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Activision Blizzard CEO Under Fire In New Report

Activision Blizzard faced serious allegations earlier this year when several employees finally spoke out against the company's inappropriate "frat boy" culture. Lawsuits piled up from there, despite CEO Bobby Kotick's alleged efforts to better the workplace. At the time, he claimed he didn't know about the incidents described in the reports. However, the Wall Street Journal recently reported that he apparently did.


WSJ received details about internal documentation that showed he "knew about allegations of employee misconduct in many parts of the company" and wasn't transparent with the board of directors about these incidents even after regulators began investigating the company back in 2018. Though the exact wording wasn't provided, the allegations were clear.

The report also included an excerpt from an email from former Activision Blizzard co-lead Jennifer Oneal to Activision's legal team about the discrimination she faced at the company. In her message, she wrote that "it was clear that the company would never prioritize our people the right way." She also revealed that she was paid less than her male co-lead, Mike Yabba. Oneal left only one month after the company's surprising decision to name her co-lead. 


Activision Blizzard stock has plummeted and Twitter is in outrage. WSJ's revelation follows equally shady stories about Activision Blizzard interfering with investigations and related concerns from the U.S. government, so it's a continuing narrative that's only spiraling downward. Many are calling for Kotick's resignation, but he had something else to say on the matter.

Kotick doubles down instead of apologizing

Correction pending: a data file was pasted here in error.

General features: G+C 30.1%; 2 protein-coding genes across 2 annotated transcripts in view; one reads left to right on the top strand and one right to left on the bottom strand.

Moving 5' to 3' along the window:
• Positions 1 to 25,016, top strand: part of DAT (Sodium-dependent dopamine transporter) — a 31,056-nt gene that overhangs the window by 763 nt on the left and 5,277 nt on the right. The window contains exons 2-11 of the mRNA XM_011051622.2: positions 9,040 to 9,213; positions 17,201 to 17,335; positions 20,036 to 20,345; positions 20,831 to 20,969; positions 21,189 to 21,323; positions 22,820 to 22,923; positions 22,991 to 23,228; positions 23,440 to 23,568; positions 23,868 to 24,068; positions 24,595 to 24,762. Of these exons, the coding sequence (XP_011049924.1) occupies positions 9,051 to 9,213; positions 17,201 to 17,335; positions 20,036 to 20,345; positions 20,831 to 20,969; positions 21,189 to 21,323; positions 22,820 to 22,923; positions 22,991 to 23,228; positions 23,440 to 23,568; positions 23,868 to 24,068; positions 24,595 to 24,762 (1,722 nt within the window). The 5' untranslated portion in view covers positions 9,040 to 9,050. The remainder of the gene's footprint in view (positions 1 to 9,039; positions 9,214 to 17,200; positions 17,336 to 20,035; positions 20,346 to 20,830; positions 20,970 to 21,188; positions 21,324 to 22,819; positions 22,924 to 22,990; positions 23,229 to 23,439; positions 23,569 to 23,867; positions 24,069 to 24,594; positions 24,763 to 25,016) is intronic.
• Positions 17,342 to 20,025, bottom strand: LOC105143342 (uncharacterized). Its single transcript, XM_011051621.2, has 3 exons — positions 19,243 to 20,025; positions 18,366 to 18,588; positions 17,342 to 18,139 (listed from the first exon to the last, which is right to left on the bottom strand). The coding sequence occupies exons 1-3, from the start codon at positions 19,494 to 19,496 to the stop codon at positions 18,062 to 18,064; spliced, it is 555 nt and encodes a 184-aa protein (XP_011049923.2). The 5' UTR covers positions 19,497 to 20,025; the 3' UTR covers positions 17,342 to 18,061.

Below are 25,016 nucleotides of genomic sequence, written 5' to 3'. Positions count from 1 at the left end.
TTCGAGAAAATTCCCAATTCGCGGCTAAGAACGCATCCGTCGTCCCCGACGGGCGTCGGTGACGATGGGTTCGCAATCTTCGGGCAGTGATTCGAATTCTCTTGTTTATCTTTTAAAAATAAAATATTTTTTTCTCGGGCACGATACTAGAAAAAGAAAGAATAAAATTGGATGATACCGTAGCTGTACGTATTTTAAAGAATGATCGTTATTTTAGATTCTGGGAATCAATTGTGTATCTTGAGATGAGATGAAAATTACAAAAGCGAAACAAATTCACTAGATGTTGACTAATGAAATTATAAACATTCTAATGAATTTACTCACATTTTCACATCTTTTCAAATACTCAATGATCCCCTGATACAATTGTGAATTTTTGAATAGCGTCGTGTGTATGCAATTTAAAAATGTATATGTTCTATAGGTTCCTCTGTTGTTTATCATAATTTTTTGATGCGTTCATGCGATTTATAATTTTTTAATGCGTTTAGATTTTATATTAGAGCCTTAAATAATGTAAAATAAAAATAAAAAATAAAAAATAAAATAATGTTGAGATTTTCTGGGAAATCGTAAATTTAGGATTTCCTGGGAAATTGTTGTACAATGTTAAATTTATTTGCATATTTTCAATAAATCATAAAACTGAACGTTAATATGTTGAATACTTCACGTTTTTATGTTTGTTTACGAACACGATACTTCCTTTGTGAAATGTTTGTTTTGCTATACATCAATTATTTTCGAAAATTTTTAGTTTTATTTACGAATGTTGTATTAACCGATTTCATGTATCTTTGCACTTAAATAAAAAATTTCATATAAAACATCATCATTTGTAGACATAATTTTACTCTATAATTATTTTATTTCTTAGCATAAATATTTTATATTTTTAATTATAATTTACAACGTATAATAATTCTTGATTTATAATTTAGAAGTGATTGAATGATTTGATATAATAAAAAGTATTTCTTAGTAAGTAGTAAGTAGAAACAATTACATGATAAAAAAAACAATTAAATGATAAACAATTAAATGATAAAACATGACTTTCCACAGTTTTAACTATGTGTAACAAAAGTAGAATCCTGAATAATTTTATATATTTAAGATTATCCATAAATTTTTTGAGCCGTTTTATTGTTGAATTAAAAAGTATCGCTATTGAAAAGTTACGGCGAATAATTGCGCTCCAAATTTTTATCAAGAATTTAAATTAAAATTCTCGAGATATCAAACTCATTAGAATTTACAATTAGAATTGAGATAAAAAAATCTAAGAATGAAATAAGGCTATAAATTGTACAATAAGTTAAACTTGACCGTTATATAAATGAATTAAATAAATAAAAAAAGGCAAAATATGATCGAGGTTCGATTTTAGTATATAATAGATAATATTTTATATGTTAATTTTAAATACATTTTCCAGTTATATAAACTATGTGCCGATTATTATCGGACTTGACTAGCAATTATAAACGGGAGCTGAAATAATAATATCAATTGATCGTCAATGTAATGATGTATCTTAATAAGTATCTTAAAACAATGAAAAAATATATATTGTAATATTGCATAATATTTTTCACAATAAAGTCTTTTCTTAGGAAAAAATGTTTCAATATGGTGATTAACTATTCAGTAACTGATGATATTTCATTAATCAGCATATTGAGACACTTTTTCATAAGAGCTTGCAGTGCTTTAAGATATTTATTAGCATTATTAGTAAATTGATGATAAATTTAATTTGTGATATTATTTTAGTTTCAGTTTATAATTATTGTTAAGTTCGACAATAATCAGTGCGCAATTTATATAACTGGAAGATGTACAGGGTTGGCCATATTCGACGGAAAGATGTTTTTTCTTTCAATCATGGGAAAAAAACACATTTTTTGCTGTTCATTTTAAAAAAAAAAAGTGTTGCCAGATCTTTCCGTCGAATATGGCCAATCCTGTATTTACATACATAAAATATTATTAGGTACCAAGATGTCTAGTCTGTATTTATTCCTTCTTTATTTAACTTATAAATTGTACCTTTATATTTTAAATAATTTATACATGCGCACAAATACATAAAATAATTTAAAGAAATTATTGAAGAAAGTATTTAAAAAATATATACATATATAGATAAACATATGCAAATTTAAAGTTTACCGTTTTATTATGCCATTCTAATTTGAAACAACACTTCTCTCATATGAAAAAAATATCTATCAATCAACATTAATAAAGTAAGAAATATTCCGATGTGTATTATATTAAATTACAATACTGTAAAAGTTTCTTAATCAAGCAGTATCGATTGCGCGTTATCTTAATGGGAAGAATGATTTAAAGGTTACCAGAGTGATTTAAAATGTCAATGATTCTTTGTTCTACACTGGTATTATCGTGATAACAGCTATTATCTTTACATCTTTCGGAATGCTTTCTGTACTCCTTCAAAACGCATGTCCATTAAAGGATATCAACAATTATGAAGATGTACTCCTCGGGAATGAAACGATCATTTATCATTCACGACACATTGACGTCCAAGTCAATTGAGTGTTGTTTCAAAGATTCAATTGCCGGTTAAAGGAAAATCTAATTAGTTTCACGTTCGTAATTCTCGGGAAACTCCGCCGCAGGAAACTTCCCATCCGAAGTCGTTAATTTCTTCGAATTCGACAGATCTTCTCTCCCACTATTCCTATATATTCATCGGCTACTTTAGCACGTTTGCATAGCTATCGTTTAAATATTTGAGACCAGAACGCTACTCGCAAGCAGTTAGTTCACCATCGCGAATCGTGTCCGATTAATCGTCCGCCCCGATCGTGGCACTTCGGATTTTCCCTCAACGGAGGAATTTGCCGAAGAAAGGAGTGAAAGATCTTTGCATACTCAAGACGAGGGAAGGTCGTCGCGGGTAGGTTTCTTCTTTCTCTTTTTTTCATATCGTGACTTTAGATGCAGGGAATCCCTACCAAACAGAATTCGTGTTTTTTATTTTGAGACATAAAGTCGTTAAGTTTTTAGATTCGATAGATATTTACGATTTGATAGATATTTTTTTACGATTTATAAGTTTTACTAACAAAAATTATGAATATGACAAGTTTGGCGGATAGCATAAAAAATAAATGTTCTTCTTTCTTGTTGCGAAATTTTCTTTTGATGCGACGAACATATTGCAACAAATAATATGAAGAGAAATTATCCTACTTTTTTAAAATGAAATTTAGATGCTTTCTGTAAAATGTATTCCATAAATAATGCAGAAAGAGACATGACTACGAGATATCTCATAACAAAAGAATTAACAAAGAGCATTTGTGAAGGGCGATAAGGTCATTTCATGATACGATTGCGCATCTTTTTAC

Kotick denied the wrongdoings mentioned in the article as a misrepresentation of him and Activision Blizzard. In fact, he released a statement about the article, which he claims paints an "inaccurate and misleading view of [the] company" and of himself as a leader.


"Anyone who doubts my conviction to be the most welcoming, inclusive workplace doesn't really appreciate how important this is to me," Kotick wrote in the statement. He then explained that the company would be moving with a new zero-tolerance policy for inappropriate behavior — one that would actually mean zero tolerance.

A Better ABK, which stands for "A Better Activision Blizzard King," doesn't seem to have faith in the Activision Blizzard CEO. Organizers announced a walkout today following the WSJ report and encouraged supporters to join. "We have instituted our own Zero Tolerance Policy," the account tweeted. "We will not be silenced until Bobby Kotick has been replaced as CEO, and continue to hold our original demand for Third-Party review by an employee-chosen source."


However, the board of directors behind Activision Blizzard seems to stand behind Kotick and hasn't budged on the thought of replacing him. "The goals we have set for ourselves are both critical and ambitious. The Board remains confident in Bobby Kotick's leadership, commitment and ability to achieve these goals," a statement from the board read. 

To summarize, Kotick hasn't admitted to or apologized for any allegations, the Board of Directors supports Kotick, and workers are furious and staging a walkout. It's unclear where the story will ultimately end, but for now it seems that workers are fighting on despite a firm statement from leadership.